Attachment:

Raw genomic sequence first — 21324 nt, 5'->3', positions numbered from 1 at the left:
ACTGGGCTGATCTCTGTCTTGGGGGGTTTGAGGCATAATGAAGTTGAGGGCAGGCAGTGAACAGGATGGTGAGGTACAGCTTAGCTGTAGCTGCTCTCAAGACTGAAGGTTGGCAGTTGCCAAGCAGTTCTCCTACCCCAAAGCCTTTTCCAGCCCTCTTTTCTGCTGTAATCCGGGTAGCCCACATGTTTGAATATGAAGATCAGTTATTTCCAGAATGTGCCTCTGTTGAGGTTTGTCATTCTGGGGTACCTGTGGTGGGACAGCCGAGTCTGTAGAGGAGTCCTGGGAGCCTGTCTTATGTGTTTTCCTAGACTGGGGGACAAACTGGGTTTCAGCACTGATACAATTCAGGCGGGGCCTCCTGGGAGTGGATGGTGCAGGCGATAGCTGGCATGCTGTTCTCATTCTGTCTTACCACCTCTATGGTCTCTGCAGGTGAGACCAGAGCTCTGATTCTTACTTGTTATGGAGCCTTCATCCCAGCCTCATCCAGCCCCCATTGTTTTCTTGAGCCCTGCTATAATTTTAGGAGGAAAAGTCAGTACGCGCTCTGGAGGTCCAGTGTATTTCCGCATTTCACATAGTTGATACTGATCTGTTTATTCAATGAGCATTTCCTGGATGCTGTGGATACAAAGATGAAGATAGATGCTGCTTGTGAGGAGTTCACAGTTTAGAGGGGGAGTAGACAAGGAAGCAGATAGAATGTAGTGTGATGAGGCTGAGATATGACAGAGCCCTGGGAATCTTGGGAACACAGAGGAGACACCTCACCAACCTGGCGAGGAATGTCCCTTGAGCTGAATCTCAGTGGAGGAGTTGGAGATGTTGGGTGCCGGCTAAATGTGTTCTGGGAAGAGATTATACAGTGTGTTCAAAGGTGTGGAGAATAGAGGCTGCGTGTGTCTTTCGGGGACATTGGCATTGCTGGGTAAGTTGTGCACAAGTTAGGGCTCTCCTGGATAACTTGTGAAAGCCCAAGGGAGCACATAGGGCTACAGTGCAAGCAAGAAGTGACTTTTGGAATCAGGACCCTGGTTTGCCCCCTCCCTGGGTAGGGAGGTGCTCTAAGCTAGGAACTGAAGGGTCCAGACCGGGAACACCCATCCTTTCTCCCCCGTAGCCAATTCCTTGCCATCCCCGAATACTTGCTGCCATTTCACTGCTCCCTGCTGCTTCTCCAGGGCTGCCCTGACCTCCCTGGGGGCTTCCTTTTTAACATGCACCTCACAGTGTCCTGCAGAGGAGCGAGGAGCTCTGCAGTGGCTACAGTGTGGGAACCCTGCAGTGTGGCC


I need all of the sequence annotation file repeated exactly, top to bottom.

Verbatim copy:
Raw genomic sequence first — 21324 nt, 5'->3', positions numbered from 1 at the left:
ACTGGGCTGATCTCTGTCTTGGGGGGTTTGAGGCATAATGAAGTTGAGGGCAGGCAGTGAACAGGATGGTGAGGTACAGCTTAGCTGTAGCTGCTCTCAAGACTGAAGGTTGGCAGTTGCCAAGCAGTTCTCCTACCCCAAAGCCTTTTCCAGCCCTCTTTTCTGCTGTAATCCGGGTAGCCCACATGTTTGAATATGAAGATCAGTTATTTCCAGAATGTGCCTCTGTTGAGGTTTGTCATTCTGGGGTACCTGTGGTGGGACAGCCGAGTCTGTAGAGGAGTCCTGGGAGCCTGTCTTATGTGTTTTCCTAGACTGGGGGACAAACTGGGTTTCAGCACTGATACAATTCAGGCGGGGCCTCCTGGGAGTGGATGGTGCAGGCGATAGCTGGCATGCTGTTCTCATTCTGTCTTACCACCTCTATGGTCTCTGCAGGTGAGACCAGAGCTCTGATTCTTACTTGTTATGGAGCCTTCATCCCAGCCTCATCCAGCCCCCATTGTTTTCTTGAGCCCTGCTATAATTTTAGGAGGAAAAGTCAGTACGCGCTCTGGAGGTCCAGTGTATTTCCGCATTTCACATAGTTGATACTGATCTGTTTATTCAATGAGCATTTCCTGGATGCTGTGGATACAAAGATGAAGATAGATGCTGCTTGTGAGGAGTTCACAGTTTAGAGGGGGAGTAGACAAGGAAGCAGATAGAATGTAGTGTGATGAGGCTGAGATATGACAGAGCCCTGGGAATCTTGGGAACACAGAGGAGACACCTCACCAACCTGGCGAGGAATGTCCCTTGAGCTGAATCTCAGTGGAGGAGTTGGAGATGTTGGGTGCCGGCTAAATGTGTTCTGGGAAGAGATTATACAGTGTGTTCAAAGGTGTGGAGAATAGAGGCTGCGTGTGTCTTTCGGGGACATTGGCATTGCTGGGTAAGTTGTGCACAAGTTAGGGCTCTCCTGGATAACTTGTGAAAGCCCAAGGGAGCACATAGGGCTACAGTGCAAGCAAGAAGTGACTTTTGGAATCAGGACCCTGGTTTGCCCCCTCCCTGGGTAGGGAGGTGCTCTAAGCTAGGAACTGAAGGGTCCAGACCGGGAACACCCATCCTTTCTCCCCCGTAGCCAATTCCTTGCCATCCCCGAATACTTGCTGCCATTTCACTGCTCCCTGCTGCTTCTCCAGGGCTGCCCTGACCTCCCTGGGGGCTTCCTTTTTAACATGCACCTCACAGTGTCCTGCAGAGGAGCGAGGAGCTCTGCAGTGGCTACAGTGTGGGAACCCTGCAGTGTGGCC